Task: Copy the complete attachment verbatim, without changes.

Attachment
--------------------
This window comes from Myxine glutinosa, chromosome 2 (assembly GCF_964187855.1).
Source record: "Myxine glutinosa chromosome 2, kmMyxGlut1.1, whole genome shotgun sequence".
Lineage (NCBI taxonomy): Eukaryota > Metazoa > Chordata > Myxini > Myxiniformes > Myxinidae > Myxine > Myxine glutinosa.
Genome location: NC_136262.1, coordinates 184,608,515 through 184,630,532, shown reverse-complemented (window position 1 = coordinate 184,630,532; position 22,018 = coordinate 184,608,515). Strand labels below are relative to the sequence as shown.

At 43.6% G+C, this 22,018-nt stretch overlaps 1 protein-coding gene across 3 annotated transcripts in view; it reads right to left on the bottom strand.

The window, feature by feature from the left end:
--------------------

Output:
This window comes from Myxine glutinosa, chromosome 2 (assembly GCF_964187855.1).
Source record: "Myxine glutinosa chromosome 2, kmMyxGlut1.1, whole genome shotgun sequence".
Lineage (NCBI taxonomy): Eukaryota > Metazoa > Chordata > Myxini > Myxiniformes > Myxinidae > Myxine > Myxine glutinosa.
Genome location: NC_136262.1, coordinates 184,608,515 through 184,630,532, shown reverse-complemented (window position 1 = coordinate 184,630,532; position 22,018 = coordinate 184,608,515). Strand labels below are relative to the sequence as shown.

At 43.6% G+C, this 22,018-nt stretch overlaps 1 protein-coding gene across 3 annotated transcripts in view; it reads right to left on the bottom strand.

The window, feature by feature from the left end: